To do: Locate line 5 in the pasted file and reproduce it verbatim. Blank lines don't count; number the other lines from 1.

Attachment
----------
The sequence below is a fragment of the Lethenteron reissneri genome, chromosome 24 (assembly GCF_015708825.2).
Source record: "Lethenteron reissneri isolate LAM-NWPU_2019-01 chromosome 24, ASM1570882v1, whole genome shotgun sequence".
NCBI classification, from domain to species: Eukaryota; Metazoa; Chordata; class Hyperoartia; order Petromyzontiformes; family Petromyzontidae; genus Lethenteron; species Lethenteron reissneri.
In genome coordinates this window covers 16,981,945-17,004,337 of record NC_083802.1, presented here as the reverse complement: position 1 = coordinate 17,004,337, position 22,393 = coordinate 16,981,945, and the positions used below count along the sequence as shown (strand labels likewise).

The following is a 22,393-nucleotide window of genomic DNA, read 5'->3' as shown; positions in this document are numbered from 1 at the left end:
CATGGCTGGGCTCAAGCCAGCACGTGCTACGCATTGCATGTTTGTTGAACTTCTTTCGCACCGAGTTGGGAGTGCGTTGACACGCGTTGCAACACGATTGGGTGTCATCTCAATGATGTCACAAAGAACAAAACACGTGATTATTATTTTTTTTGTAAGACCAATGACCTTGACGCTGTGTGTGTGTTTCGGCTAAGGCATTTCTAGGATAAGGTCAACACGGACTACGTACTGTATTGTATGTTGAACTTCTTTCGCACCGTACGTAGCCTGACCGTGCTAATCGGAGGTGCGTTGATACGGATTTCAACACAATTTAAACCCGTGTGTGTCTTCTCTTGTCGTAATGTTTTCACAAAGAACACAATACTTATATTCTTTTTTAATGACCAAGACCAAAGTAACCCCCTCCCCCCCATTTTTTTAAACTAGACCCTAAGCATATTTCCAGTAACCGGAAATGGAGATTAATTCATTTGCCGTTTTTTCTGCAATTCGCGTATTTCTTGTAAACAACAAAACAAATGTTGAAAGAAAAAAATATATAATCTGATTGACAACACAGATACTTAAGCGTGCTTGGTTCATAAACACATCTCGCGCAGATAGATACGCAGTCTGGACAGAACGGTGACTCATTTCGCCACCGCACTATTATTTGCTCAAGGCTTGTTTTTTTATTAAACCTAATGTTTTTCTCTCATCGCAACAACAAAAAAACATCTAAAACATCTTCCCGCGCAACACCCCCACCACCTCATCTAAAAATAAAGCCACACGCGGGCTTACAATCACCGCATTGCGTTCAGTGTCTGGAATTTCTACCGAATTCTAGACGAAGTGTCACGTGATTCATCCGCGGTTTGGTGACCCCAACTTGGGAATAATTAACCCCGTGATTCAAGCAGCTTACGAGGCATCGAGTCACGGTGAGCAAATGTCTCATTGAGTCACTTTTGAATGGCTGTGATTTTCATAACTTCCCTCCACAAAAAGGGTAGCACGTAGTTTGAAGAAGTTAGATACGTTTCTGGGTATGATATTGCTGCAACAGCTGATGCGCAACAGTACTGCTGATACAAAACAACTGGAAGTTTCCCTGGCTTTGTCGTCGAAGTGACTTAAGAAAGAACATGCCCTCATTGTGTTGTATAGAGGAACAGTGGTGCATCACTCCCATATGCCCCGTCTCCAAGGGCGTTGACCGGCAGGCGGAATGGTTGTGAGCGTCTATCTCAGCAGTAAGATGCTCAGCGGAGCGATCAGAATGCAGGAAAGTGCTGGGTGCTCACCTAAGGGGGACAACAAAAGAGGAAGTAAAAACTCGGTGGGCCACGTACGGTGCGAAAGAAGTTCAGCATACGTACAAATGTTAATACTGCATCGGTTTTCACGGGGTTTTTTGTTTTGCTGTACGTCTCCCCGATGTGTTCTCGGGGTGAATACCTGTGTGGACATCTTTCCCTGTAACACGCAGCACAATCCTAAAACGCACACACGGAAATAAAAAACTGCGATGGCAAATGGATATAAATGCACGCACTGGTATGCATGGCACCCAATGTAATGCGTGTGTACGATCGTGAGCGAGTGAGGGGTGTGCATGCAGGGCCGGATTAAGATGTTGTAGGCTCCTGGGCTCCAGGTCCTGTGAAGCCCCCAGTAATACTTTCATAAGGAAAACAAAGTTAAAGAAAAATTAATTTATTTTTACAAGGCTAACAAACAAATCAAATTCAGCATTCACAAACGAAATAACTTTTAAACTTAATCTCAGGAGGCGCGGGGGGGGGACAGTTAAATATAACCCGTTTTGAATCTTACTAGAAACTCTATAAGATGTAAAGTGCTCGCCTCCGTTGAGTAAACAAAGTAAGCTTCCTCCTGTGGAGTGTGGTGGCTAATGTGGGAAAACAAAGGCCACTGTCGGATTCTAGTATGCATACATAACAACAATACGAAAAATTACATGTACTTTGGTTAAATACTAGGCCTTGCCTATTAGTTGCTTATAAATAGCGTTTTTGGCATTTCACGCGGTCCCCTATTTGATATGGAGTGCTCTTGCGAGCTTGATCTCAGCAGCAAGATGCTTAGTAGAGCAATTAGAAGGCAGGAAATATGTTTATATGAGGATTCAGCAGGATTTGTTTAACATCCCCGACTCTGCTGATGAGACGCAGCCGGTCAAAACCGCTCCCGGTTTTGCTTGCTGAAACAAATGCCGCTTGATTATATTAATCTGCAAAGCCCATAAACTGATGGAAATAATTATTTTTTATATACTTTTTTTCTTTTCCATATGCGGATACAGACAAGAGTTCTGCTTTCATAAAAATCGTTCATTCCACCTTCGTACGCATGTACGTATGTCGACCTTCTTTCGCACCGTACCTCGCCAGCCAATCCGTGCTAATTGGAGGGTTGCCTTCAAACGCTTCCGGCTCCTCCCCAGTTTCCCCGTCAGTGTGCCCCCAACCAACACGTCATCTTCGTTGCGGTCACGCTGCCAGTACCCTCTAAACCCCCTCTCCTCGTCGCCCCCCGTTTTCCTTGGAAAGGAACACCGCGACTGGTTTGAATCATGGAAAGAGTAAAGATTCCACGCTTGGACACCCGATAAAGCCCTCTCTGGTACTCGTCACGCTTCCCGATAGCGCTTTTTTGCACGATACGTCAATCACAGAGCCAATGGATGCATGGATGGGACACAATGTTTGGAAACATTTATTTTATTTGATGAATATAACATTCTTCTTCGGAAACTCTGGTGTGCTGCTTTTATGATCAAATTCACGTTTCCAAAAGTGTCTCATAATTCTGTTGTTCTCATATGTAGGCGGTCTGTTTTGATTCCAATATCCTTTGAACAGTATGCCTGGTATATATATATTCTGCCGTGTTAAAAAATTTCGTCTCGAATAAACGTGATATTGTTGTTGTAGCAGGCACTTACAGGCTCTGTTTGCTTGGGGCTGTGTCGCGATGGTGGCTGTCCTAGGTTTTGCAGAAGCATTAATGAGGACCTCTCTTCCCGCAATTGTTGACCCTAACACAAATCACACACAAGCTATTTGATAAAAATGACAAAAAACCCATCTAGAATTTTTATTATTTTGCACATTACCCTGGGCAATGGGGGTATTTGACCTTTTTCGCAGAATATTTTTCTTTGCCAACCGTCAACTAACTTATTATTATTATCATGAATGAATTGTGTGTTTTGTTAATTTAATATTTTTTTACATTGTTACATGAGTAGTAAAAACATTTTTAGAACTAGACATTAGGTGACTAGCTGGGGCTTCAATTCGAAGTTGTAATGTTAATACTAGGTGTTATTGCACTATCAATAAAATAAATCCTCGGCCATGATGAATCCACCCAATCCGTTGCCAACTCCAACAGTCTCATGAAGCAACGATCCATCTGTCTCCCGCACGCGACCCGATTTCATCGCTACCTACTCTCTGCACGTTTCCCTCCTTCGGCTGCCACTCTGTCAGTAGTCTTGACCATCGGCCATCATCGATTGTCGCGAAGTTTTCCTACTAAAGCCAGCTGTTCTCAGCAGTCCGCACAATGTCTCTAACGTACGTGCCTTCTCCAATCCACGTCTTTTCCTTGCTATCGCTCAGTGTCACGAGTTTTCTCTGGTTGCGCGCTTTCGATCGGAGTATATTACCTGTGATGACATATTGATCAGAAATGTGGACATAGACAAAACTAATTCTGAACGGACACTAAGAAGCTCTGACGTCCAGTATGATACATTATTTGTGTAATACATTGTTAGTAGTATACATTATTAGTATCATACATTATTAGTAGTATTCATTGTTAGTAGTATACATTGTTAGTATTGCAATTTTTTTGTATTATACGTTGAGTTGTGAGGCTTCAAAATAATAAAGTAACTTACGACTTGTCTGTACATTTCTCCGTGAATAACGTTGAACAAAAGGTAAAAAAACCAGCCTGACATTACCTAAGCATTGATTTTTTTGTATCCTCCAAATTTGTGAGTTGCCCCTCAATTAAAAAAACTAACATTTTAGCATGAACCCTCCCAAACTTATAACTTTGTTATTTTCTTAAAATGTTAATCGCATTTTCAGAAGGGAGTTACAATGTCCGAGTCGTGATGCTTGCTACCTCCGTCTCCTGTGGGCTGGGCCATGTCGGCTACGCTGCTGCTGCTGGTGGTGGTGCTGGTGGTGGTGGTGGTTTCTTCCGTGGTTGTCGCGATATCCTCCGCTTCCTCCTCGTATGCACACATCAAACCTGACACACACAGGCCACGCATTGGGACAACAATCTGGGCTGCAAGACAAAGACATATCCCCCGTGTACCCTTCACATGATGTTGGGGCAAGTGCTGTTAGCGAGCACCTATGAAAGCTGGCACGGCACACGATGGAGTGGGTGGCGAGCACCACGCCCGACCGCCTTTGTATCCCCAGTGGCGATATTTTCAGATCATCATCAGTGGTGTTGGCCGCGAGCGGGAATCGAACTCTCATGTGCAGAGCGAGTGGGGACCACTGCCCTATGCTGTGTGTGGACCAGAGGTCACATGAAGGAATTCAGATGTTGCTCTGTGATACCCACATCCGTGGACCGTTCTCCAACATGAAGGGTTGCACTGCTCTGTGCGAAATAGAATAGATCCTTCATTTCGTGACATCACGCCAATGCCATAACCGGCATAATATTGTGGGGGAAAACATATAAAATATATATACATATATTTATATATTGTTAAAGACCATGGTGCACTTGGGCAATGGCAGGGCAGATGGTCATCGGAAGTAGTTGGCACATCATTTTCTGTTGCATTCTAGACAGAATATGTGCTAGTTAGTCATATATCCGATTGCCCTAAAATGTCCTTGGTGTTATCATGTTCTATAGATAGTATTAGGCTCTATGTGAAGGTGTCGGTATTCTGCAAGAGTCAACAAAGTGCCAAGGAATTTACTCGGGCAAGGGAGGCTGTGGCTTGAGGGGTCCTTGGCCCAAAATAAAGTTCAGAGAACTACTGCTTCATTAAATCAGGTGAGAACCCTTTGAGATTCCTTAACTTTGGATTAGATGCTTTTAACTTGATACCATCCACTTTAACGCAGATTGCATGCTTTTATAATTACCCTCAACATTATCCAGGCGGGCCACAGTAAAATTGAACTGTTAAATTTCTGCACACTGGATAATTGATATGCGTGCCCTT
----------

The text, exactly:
The following is a 22,393-nucleotide window of genomic DNA, read 5'->3' as shown; positions in this document are numbered from 1 at the left end: